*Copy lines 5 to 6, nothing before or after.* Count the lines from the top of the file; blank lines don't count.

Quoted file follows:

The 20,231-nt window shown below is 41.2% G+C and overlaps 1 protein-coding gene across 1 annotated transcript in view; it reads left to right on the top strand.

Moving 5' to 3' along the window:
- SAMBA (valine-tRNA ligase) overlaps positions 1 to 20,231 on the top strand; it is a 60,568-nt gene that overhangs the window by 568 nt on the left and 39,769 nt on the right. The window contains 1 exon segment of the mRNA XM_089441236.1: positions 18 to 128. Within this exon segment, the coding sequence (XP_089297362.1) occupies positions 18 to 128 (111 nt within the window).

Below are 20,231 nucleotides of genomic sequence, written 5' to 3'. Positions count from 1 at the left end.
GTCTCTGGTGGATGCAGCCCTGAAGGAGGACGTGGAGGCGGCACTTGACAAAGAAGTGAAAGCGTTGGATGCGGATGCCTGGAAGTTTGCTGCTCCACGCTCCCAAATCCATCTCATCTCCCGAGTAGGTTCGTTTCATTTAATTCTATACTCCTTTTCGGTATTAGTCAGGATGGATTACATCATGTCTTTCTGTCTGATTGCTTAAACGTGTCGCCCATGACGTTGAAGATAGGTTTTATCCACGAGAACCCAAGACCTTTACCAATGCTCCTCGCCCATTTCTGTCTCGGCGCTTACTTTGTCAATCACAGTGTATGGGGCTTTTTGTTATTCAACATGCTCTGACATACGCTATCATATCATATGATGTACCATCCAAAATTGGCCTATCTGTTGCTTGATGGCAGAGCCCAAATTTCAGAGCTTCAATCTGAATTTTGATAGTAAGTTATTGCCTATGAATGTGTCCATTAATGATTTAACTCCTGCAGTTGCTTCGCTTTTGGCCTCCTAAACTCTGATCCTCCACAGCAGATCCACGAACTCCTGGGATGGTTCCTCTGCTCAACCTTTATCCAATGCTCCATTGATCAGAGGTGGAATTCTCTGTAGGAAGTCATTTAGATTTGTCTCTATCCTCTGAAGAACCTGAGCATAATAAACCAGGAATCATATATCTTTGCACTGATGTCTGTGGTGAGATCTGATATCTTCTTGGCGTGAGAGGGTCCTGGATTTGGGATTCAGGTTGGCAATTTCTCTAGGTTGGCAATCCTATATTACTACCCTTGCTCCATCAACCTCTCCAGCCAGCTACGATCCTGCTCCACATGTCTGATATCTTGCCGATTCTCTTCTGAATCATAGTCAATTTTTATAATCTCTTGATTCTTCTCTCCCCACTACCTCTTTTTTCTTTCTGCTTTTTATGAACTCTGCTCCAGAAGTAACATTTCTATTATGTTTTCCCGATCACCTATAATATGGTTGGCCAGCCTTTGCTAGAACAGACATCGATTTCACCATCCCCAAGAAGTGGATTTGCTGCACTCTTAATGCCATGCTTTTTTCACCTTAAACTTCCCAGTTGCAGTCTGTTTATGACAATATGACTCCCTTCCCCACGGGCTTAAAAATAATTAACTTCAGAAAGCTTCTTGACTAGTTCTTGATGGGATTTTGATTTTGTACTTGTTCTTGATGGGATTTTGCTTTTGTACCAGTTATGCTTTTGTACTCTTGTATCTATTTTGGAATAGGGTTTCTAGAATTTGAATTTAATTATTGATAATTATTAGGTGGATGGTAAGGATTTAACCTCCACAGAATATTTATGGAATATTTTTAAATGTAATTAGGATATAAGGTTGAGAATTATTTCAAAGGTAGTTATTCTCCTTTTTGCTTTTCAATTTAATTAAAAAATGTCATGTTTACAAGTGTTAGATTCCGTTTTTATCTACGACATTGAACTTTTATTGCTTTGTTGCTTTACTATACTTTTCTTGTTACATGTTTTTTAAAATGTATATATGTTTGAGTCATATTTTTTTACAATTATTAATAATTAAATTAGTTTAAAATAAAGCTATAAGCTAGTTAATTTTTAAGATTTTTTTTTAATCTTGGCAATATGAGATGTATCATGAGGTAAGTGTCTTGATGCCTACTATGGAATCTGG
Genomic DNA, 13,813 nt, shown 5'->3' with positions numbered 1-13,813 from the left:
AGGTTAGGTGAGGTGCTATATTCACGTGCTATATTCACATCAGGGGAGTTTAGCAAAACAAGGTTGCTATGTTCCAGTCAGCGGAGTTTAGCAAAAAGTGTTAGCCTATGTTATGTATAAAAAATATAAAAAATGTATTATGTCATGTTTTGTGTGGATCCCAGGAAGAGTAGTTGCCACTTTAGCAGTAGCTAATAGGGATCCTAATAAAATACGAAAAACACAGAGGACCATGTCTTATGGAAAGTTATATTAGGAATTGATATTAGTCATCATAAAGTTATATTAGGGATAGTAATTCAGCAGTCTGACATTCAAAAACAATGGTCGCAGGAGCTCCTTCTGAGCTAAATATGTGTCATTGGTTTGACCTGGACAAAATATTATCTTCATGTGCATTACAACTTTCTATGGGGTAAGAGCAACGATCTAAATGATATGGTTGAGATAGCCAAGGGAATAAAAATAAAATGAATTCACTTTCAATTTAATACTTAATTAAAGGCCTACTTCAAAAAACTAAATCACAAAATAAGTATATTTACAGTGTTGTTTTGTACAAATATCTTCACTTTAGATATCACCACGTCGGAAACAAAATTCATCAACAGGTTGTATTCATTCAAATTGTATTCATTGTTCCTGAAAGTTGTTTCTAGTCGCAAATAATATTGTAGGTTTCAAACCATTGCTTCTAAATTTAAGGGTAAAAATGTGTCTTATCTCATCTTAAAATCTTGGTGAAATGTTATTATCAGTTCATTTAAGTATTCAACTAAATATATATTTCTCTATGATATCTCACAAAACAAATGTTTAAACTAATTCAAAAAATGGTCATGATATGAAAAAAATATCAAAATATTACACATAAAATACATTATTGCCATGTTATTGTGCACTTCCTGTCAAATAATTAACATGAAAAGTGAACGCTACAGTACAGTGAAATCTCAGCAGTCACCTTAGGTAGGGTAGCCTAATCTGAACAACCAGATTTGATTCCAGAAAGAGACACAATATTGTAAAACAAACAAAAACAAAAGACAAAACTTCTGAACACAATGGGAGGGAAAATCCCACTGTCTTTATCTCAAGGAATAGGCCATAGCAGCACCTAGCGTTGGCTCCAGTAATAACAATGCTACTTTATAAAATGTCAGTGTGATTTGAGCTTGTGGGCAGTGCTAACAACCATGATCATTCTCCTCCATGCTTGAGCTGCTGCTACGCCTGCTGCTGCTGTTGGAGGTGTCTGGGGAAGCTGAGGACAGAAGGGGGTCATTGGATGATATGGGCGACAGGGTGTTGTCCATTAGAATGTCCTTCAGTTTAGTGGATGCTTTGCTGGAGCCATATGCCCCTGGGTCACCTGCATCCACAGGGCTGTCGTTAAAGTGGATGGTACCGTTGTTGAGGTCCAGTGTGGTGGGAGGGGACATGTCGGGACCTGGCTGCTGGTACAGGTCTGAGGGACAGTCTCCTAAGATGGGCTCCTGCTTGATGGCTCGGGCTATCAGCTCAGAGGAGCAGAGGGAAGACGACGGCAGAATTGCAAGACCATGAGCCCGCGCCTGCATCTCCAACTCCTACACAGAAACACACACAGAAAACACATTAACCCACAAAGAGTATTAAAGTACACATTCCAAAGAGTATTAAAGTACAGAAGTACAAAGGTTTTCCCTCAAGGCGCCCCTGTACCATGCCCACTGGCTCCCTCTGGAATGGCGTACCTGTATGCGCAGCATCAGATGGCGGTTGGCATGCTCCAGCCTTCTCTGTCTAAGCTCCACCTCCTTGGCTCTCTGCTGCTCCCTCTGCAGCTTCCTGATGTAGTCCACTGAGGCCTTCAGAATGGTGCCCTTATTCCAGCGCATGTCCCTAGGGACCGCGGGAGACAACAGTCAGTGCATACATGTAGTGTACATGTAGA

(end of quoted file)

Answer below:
GTCTCTGGTGGATGCAGCCCTGAAGGAGGACGTGGAGGCGGCACTTGACAAAGAAGTGAAAGCGTTGGATGCGGATGCCTGGAAGTTTGCTGCTCCACGCTCCCAAATCCATCTCATCTCCCGAGTAGGTTCGTTTCATTTAATTCTATACTCCTTTTCGGTATTAGTCAGGATGGATTACATCATGTCTTTCTGTCTGATTGCTTAAACGTGTCGCCCATGACGTTGAAGATAGGTTTTATCCACGAGAACCCAAGACCTTTACCAATGCTCCTCGCCCATTTCTGTCTCGGCGCTTACTTTGTCAATCACAGTGTATGGGGCTTTTTGTTATTCAACATGCTCTGACATACGCTATCATATCATATGATGTACCATCCAAAATTGGCCTATCTGTTGCTTGATGGCAGAGCCCAAATTTCAGAGCTTCAATCTGAATTTTGATAGTAAGTTATTGCCTATGAATGTGTCCATTAATGATTTAACTCCTGCAGTTGCTTCGCTTTTGGCCTCCTAAACTCTGATCCTCCACAGCAGATCCACGAACTCCTGGGATGGTTCCTCTGCTCAACCTTTATCCAATGCTCCATTGATCAGAGGTGGAATTCTCTGTAGGAAGTCATTTAGATTTGTCTCTATCCTCTGAAGAACCTGAGCATAATAAACCAGGAATCATATATCTTTGCACTGATGTCTGTGGTGAGATCTGATATCTTCTTGGCGTGAGAGGGTCCTGGATTTGGGATTCAGGTTGGCAATTTCTCTAGGTTGGCAATCCTATATTACTACCCTTGCTCCATCAACCTCTCCAGCCAGCTACGATCCTGCTCCACATGTCTGATATCTTGCCGATTCTCTTCTGAATCATAGTCAATTTTTATAATCTCTTGATTCTTCTCTCCCCACTACCTCTTTTTTCTTTCTGCTTTTTATGAACTCTGCTCCAGAAGTAACATTTCTATTATGTTTTCCCGATCACCTATAATATGGTTGGCCAGCCTTTGCTAGAACAGACATCGATTTCACCATCCCCAAGAAGTGGATTTGCTGCACTCTTAATGCCATGCTTTTTTCACCTTAAACTTCCCAGTTGCAGTCTGTTTATGACAATATGACTCCCTTCCCCACGGGCTTAAAAATAATTAACTTCAGAAAGCTTCTTGACTAGTTCTTGATGGGATTTTGATTTTGTACTTGTTCTTGATGGGATTTTGCTTTTGTACCAGTTATGCTTTTGTACTCTTGTATCTATTTTGGAATAGGGTTTCTAGAATTTGAATTTAATTATTGATAATTATTAGGTGGATGGTAAGGATTTAACCTCCACAGAATATTTATGGAATATTTTTAAATGTAATTAGGATATAAGGTTGAGAATTATTTCAAAGGTAGTTATTCTCCTTTTTGCTTTTCAATTTAATTAAAAAATGTCATGTTTACAAGTGTTAGATTCCGTTTTTATCTACGACATTGAACTTTTATTGCTTTGTTGCTTTACTATACTTTTCTTGTTACATGTTTTTTAAAATGTATATATGTTTGAGTCATATTTTTTTACAATTATTAATAATTAAATTAGTTTAAAATAAAGCTATAAGCTAGTTAATTTTTAAGATTTTTTTTTAATCTTGGCAATATGAGATGTATCATGAGGTAAGTGTCTTGATGCCTACTATGGAATCTGG
Genomic DNA, 13,813 nt, shown 5'->3' with positions numbered 1-13,813 from the left: